The story begins on a cold, gloomy New Year's Eve. The title heroine, a poor girl, walks in the snow without shoes and hats. When she left the house earlier, she was in her mother's slippers, which were too big for her. When she tried to run across the road where she was almost run over by a large horse-drawn carriage, she lost both slippers. One slipper got lost in the snow, while the other was stolen by a boy who just shouted at her that one day he would use her slipper as a cradle for one of his children and ran away.
Her legs were red and blue from the cold, and she wore several boxes of matches in her apron. She walked in the cold all day and failed to sell any box of matches.
"And so the little girl walked on her naked feet, which were quite red and blue with the cold. In an old apron she carried several packages of matches, and she held a box of them in her hand. No one had bought any from her all day long, and no one had given her a cent."
The girl wandered the streets obsessed with cold and hunger, wanting to return home, but she knew that her father would beat her if she returned without selling a single box of matches. After all, she was not comfortable at home either, because she had nothing but a roof through which the wind blew, and the holes in it were patched with old rags and straw. So she continued to walk the streets. Behind the window she saw warmly lit homes and tables full of food.
"Shivering with cold and hunger, she crept along, a picture of misery, poor little girl! The snowflakes fell on her long fair hair, which hung in pretty curls over her neck. In all the windows lights were shining, and there was a wonderful smell of roast goose, for it was New Year's eve. Yes, she thought of that!"
When she could no longer walk, she sat in a corner between two houses. She pulled her little legs under her and began to remember the memory while trembling. As she was very cold, she thought she could light a match to warm her frozen hands. So she pulled out a match, lit it against the wall and watched the flames dance like a candle.
"Her hands were almost dead with cold. Oh, how much one little match might warm her! If she could only take one from the box and rub it against the wall and warm her hands. She drew one out. R-r-ratch! How it sputtered and burned! It made a warm, bright flame, like a little candle, as she held her hands over it; but it gave a strange light!"
She felt the warmth of the flames and began to feel as if she were sitting in front of a large stove, but just as she wanted to warm her feet, the flames went out, and the beautiful stove with brass ornaments disappeared. All that was left in her hands was a burnt match.
She decided to light another match, and soon, the wall she was leaning against seemed transparent. When she looked better, behind the wall she saw a table with a snow-white cloth on which gleaming dishes were arranged. On the table stood a roast goose stuffed with prunes and apples. Just as she looked at her, the goose jumped off the table and ran towards her with a knife and fork in her chest. The flames went out before the goose reached her and all she could see was the cold, thick wall again.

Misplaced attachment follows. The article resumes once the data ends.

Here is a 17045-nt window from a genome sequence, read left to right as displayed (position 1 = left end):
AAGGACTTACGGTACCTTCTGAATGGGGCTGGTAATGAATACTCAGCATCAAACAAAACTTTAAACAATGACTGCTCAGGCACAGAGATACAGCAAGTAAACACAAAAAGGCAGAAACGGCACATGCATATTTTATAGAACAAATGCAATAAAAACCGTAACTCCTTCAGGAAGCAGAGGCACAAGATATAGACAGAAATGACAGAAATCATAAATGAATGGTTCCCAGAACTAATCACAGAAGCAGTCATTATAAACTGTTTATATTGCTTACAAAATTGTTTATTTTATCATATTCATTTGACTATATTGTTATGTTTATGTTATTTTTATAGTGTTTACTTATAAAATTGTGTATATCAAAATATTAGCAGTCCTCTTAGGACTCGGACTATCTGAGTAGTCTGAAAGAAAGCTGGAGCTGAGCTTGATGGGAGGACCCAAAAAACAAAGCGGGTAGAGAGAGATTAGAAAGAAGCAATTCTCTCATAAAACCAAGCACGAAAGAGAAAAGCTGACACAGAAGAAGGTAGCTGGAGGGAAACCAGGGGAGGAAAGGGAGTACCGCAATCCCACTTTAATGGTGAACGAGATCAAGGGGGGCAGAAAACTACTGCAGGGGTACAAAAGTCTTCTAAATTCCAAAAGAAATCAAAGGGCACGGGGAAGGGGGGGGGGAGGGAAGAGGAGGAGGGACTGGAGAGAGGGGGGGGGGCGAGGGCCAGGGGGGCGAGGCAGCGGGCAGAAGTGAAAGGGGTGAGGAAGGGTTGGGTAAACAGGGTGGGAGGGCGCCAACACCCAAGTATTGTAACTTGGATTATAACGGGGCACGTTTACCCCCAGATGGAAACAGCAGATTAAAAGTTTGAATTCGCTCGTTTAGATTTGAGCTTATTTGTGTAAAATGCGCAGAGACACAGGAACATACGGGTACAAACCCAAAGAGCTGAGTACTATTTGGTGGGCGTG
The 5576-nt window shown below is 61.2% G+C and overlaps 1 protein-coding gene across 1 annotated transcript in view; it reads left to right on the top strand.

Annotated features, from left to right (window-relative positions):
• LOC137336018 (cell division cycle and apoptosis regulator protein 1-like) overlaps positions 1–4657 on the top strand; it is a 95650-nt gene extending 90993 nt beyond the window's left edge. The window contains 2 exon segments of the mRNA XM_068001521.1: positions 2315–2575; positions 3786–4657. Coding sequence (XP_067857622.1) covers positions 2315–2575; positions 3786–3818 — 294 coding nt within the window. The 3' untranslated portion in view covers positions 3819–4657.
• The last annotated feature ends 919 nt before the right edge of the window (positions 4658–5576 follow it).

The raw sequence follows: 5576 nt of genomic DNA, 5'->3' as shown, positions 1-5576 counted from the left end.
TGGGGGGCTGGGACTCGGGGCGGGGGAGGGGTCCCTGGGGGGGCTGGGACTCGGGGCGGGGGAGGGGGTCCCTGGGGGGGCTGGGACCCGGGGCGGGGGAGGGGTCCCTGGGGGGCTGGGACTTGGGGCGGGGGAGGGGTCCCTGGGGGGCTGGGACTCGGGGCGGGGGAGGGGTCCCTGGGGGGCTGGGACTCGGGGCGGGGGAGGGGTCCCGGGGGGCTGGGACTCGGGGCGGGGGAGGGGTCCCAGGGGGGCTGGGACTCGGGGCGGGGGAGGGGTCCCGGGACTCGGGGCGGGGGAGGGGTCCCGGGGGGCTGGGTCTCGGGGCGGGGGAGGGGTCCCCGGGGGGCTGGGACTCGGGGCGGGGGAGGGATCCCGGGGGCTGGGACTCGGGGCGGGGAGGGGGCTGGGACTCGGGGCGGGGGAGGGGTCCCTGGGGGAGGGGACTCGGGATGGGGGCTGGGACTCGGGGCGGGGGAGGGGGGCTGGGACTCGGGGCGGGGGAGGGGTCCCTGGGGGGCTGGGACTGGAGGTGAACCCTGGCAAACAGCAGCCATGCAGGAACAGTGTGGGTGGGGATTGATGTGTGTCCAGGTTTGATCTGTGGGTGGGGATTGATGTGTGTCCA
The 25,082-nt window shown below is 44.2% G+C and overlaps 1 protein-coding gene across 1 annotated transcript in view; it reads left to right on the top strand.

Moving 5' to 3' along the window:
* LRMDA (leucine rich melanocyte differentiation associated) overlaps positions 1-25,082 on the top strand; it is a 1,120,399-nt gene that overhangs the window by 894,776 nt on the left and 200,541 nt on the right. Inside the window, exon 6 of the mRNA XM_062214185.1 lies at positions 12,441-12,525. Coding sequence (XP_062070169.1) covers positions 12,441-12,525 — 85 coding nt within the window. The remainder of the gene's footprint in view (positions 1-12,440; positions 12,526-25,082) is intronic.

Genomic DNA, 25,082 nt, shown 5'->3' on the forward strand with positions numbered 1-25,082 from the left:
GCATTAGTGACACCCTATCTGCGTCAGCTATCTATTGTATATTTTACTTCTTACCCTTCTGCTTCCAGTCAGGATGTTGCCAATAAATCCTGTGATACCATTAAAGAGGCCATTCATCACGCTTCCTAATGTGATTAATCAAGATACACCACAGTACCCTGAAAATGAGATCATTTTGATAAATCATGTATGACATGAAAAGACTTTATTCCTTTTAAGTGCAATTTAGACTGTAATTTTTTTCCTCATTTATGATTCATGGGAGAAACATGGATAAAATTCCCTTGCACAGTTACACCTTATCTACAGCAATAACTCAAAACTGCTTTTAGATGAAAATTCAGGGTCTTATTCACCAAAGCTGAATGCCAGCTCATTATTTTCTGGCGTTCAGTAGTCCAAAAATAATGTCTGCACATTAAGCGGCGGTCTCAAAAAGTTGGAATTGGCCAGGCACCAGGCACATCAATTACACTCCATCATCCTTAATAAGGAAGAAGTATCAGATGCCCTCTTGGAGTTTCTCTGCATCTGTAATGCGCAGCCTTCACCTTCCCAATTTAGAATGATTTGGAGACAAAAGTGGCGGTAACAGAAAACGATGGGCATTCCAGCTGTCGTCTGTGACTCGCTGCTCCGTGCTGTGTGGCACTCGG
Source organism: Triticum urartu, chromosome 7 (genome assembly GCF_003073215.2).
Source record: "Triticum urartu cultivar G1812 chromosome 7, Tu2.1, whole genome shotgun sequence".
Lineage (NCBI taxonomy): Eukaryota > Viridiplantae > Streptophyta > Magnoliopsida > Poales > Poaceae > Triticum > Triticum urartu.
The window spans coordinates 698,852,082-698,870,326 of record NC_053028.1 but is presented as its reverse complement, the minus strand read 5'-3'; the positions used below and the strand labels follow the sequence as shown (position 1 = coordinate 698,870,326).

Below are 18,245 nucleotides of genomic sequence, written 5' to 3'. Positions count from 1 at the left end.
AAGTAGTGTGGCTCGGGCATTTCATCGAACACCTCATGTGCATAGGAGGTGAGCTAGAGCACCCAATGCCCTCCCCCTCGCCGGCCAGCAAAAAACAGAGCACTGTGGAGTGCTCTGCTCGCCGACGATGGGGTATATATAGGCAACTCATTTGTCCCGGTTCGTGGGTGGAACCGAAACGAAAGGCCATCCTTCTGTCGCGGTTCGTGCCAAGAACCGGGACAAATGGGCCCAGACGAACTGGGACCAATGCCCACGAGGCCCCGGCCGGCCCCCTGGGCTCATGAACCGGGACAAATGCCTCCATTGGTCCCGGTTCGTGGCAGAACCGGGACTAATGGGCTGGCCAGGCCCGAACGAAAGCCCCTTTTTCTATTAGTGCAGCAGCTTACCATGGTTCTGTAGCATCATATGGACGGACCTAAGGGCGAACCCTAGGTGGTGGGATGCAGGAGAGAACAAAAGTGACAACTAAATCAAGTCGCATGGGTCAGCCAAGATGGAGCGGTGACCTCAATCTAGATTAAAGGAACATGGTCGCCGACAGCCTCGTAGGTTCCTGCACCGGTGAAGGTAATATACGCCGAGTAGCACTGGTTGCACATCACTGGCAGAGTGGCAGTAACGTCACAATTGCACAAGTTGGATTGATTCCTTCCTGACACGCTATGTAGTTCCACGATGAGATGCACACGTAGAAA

The girl lit the third match, the flame of which evoked the image of a magnificently decorated Christmas tree lit by a thousand candles, decorated with beautiful small paintings. As she held out her hand as if to take one, the match went out.
"She lighted another match. Then she was sitting under the most beautiful Christmas tree. It was much larger and much more beautiful than the one she had seen last Christmas through the glass door at the rich merchant's home. Thousands of candles burned on the green branches, and colored pictures like those in the printshops looked down at her. The little girl reached both her hands toward them. Then the match went out."
Decorative candles on the Christmas tree turned into stars in the sky, and one fell, leaving a trail in the form of a fire. The girl thought that someone was dying, because she learned from her dead grandmother that when stars fall from the sky, a person climbs to the sky. She desperately missed her grandmother's love, so the girl decided to light another match to conjure up a picture of her grandmother and ask her to take her with her.
""Now someone is dying," thought the little girl, for her old grandmother, the only person who had loved her, and who was now dead, had told her that when a star fell down a soul went up to God."
Knowing that her grandmother would disappear like other visions, the girl lit a whole bundle of matches against the wall and a bright glow appeared. She saw her grandmother laughing at her, clear and beautiful. She hugged the girl and, in a cocoon of joy and warmth, they both rose higher and higher into the sky.
"Grandmother had never been so grand and beautiful. She took the little girl in her arms, and both of them flew in brightness and joy above the earth, very, very high, and up there was neither cold, nor hunger, nor fear-they were with God."
The perspective of the story changes and reveals that the girl froze overnight. Passers-by find her sitting with red cheeks and smiling mouths, and the New Year's sun rises on her stiff body. They speculate that she had to light matches to keep warm, and they can't imagine the beauty and joy she saw in the last moments of her life.
""She wanted to warm herself," the people said. No one imagined what beautiful things she had seen, and how happily she had gone with her old grandmother into the bright New Year."
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